Reprogramming the Infinite Loop

The NSA Spying Debate
By Elizabeth de la Vega
It has now been three months since the Bush administration reluctantly admitted that it has been conducting warrantless surveillance on American citizens, despite the explicit prohibitions of the Foreign Intelligence Surveillance Act (FISA). Since then, the public has been treated to endless and, unfortunately, fruitless discussion about the issue. We have experts and scholars earnestly responding, and responding yet again, to administration arguments (both legal and factual) that can best be described as protean, internally inconsistent, and occasionally evanescent. We have the administration refusing to explain the program, but enjoining everyone to "trust them." And we have legislators trying to "fix" a problem that is undefined by proposing new laws that the administration doesn't want. We are, in short, trapped in an infinite loop.

In computer parlance, an infinite loop is a coding sequence that has no effective exit because of a flaw in the program. It's a bit like trying to call your HMO with what you think is the flu and having a recording guide you through a series of numbers that land you back at the initial message welcoming you to the system. Of course, you can end that phone loop simply by hanging up. The only way to permanently extract yourself from an infinite loop in a computer program, however, is to find the programming defect. Press the refresh key, check the power chord, buy a new computer -- none of these fixes will work as long as the fundamental flaw in the program is ignored.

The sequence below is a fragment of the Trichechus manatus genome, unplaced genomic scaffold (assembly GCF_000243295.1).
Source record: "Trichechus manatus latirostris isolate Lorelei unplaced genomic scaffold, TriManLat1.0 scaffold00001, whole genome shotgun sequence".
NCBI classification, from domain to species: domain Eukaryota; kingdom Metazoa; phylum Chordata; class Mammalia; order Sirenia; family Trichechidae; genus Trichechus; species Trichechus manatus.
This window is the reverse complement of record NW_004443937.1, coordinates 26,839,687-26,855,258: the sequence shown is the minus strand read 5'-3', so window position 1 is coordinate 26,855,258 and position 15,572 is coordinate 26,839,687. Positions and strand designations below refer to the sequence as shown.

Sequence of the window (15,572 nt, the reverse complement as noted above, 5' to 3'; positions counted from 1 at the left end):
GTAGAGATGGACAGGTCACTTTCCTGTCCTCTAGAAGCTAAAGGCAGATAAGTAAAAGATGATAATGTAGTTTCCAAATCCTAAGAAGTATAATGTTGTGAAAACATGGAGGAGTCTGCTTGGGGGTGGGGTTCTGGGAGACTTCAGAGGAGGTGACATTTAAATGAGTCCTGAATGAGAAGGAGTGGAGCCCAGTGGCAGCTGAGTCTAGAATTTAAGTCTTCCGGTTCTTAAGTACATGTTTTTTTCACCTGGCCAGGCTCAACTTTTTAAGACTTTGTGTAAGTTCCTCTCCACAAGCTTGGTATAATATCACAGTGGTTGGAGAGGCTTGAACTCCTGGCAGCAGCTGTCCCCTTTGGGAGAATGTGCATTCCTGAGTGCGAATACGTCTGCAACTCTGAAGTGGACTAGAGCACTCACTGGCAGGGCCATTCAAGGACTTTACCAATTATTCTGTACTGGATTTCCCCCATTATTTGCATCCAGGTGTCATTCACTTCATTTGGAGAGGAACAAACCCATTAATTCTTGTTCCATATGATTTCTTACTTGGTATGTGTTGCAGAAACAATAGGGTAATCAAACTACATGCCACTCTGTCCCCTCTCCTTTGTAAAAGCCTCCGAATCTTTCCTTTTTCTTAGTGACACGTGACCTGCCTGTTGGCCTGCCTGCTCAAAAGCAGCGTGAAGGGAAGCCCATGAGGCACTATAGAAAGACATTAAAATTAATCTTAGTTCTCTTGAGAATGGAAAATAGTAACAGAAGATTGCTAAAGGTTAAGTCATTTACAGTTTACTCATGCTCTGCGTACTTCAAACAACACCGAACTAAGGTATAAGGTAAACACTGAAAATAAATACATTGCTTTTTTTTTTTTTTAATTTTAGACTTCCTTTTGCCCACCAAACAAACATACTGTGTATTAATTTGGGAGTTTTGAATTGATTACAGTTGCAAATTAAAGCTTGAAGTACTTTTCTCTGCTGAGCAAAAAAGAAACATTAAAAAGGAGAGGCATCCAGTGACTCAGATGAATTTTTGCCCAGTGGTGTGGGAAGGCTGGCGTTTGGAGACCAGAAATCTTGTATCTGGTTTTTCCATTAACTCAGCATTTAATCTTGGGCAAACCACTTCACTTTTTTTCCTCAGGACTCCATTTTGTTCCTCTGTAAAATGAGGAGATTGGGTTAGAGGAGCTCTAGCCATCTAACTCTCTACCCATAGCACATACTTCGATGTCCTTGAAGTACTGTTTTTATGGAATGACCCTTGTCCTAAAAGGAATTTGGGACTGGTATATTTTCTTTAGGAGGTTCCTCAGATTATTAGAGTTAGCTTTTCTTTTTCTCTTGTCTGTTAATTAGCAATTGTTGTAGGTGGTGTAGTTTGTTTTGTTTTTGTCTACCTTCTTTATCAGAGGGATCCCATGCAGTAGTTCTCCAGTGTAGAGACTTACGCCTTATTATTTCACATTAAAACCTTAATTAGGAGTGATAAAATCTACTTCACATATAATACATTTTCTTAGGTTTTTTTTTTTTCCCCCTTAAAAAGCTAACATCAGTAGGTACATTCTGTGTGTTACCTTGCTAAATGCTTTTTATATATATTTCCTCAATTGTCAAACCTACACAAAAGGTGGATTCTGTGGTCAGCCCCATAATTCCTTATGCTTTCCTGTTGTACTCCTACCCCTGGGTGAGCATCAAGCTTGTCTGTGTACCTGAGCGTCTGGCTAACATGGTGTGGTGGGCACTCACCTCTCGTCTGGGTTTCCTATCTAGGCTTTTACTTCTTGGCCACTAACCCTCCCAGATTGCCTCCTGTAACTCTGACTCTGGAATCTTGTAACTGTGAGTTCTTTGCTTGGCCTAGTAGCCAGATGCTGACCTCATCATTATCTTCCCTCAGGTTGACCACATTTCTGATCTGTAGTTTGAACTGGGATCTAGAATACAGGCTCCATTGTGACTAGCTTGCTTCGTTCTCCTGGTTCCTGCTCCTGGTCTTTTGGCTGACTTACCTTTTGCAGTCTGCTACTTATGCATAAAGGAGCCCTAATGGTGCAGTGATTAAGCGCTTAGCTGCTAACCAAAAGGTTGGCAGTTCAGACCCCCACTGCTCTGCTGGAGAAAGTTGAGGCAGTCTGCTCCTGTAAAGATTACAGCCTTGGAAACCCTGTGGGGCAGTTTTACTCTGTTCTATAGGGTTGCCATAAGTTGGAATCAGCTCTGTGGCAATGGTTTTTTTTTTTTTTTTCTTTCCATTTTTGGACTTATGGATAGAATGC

[edit:] The fundamental flaw in this case is the "theory of executive powers." Under Bush, a notion that the president has broad sweeping and virtually unlimited reign is the culprit for our nation's current distress.

It is about time for Congress to do something about this problem. It is up to us, "we the people," to encourage Congress to take the necessary steps to ensure accountability from the Bush administration.

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